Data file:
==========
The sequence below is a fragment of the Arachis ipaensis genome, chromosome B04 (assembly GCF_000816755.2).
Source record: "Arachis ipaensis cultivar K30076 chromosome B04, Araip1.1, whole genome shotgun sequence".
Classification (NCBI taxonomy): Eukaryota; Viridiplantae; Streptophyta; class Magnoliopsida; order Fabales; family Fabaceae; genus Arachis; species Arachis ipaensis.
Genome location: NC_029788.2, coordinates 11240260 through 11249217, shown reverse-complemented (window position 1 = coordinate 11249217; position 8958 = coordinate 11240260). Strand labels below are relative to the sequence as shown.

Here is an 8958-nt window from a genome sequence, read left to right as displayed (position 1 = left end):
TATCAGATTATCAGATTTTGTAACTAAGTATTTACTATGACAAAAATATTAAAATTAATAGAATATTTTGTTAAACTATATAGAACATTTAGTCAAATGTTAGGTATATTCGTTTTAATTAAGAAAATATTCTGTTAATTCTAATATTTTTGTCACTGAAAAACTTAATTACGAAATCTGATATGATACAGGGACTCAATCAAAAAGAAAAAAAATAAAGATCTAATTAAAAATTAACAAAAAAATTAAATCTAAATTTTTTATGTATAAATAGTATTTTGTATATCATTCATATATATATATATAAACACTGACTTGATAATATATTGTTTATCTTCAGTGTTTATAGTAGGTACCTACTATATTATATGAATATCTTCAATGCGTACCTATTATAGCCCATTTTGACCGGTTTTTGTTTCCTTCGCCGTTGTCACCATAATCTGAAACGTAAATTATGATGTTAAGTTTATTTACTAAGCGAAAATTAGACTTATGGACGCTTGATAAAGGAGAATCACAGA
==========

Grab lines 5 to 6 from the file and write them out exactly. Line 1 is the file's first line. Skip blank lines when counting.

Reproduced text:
Here is an 8958-nt window from a genome sequence, read left to right as displayed (position 1 = left end):
TATCAGATTATCAGATTTTGTAACTAAGTATTTACTATGACAAAAATATTAAAATTAATAGAATATTTTGTTAAACTATATAGAACATTTAGTCAAATGTTAGGTATATTCGTTTTAATTAAGAAAATATTCTGTTAATTCTAATATTTTTGTCACTGAAAAACTTAATTACGAAATCTGATATGATACAGGGACTCAATCAAAAAGAAAAAAAATAAAGATCTAATTAAAAATTAACAAAAAAATTAAATCTAAATTTTTTATGTATAAATAGTATTTTGTATATCATTCATATATATATATATAAACACTGACTTGATAATATATTGTTTATCTTCAGTGTTTATAGTAGGTACCTACTATATTATATGAATATCTTCAATGCGTACCTATTATAGCCCATTTTGACCGGTTTTTGTTTCCTTCGCCGTTGTCACCATAATCTGAAACGTAAATTATGATGTTAAGTTTATTTACTAAGCGAAAATTAGACTTATGGACGCTTGATAAAGGAGAATCACAGA